Updating this now in 2016, I’ve had many injections over the years in my feet to bring down the extreme inflammation. I still see the same podiatrist who splinted my feet 10 years ago to help the joints come back in line. He helped diagnose my RA. The lumps beneath the base of the toes are always there, but ice packs help somewhat.

IF YOU ARE a PATIENT –

Please add your comment below to tell us about your first symptom of rheumatoid arthritis. Or you can answer for someone you know who has RA.

IF YOU ARE a DOCTOR or NURSE –

Please read through the hundreds of comments by patients to see the wide variety of first symptoms.

Recommended reading:

Kelly O'Neill Young

Kelly O'Neill (formerly Kelly Young) has worked over 10 years as an advocate helping patients to be better informed and have a greater voice in their healthcare. She is the author of the best-selling book Rheumatoid Arthritis Unmasked: 10 Dangers of Rheumatoid Disease. Kelly received national acknowledgement with the 2011 WebMD Health Hero award. She is the president of the Rheumatoid Patient Foundation. Through her writing and speaking, she builds a more accurate awareness of rheumatoid disease (RD) aka rheumatoid arthritis (RA) geared toward the public and medical community; creates ways to empower patients to advocate for improved diagnosis and treatment; and brings recognition and visibility to the RA patient journey. In addition to RA Warrior, she writes periodically for newsletters, magazines, and websites. There are over 60,000 connections of her highly interactive Facebook page. You can also connect with Kelly by on Twitter or YouTube, or LinkedIn. She created the hashtag: #rheum. Kelly is a mother of five, longtime home-schooler, NASA enthusiast, and NFL fan. She has lived over thirteen years with unrelenting RD. See also https:/rawarrior.com/kelly-young-press/

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917 thoughts on “What Is the First Symptom of Rheumatoid Arthritis?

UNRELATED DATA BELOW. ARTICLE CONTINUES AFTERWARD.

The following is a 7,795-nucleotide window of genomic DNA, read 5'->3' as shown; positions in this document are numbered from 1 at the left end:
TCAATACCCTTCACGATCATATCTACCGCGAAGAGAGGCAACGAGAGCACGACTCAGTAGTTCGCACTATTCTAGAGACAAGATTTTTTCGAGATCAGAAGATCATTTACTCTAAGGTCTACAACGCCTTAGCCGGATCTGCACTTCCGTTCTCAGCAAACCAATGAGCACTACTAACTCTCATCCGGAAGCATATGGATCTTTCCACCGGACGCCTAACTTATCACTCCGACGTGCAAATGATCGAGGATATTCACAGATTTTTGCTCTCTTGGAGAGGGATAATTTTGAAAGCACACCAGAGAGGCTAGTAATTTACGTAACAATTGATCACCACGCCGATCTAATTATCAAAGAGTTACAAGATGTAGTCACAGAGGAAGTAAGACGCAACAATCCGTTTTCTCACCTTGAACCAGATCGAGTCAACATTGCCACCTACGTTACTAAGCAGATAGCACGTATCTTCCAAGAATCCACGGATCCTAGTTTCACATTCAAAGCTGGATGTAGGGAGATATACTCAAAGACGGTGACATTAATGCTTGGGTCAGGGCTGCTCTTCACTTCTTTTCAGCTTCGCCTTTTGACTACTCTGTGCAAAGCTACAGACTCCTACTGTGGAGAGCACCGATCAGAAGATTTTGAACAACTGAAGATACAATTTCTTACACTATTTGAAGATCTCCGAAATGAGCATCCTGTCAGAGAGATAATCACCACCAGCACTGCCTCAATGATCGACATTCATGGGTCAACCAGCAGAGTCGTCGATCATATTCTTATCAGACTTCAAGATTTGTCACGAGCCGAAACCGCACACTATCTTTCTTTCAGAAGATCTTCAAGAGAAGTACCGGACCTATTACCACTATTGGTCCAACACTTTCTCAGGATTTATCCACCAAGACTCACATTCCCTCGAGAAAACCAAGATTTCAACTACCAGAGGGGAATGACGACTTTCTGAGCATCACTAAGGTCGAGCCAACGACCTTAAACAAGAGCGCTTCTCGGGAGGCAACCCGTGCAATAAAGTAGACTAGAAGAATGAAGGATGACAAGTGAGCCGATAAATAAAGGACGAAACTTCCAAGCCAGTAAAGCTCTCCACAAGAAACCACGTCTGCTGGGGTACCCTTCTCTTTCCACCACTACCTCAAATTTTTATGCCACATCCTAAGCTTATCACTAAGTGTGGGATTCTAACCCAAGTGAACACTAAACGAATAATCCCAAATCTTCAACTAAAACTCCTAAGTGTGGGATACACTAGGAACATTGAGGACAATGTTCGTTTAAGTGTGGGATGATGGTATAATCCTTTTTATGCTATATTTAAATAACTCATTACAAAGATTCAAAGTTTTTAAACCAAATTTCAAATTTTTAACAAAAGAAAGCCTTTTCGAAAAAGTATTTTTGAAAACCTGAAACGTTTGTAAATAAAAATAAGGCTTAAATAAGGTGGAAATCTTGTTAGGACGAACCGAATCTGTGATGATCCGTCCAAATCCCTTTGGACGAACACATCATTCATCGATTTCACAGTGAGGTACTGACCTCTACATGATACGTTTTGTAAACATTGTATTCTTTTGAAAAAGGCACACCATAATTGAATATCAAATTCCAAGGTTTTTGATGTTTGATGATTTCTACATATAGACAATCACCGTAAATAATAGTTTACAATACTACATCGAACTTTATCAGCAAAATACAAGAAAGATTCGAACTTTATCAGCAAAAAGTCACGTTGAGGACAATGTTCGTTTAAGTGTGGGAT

• May 15, 2010 at 8:58 am
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    My onset was more traditional (hands) but I also had difficulty walking because of ankle pain. Mine came on almost overnight. My infant daughter had Hand, Foot and Mouth which she passed on to my 2 year old son and myself. After theirs passes, mine was still present but I had difficulty walking due to ankle pain and severe hand pain that made it impossible for me to hold my baby, feed her, or dress her. I called my doctor and she said that Hand Foot and Mouth can cause arthritic type of pain and to call her in a few days if it didn’t go away. In two days, she called me and asked if the pain was any better. I told her that the Hand Foot and Mouth rash had gone away, but the pain had gotten worse. She asked me to come in for blood tests. So I did and she called me the next day and told me she needed to see me in her office. Then she told me it looked like I had RA, which of course I did not know what it was at the time.

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    • May 15, 2010 at 9:04 pm
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      That is a very interesting story, Christy. I’ve not heard one like it. Actually, with all of the stories that I’ve heard, I’m not sure anymore that there is a “traditional” onset or a “typical” onset.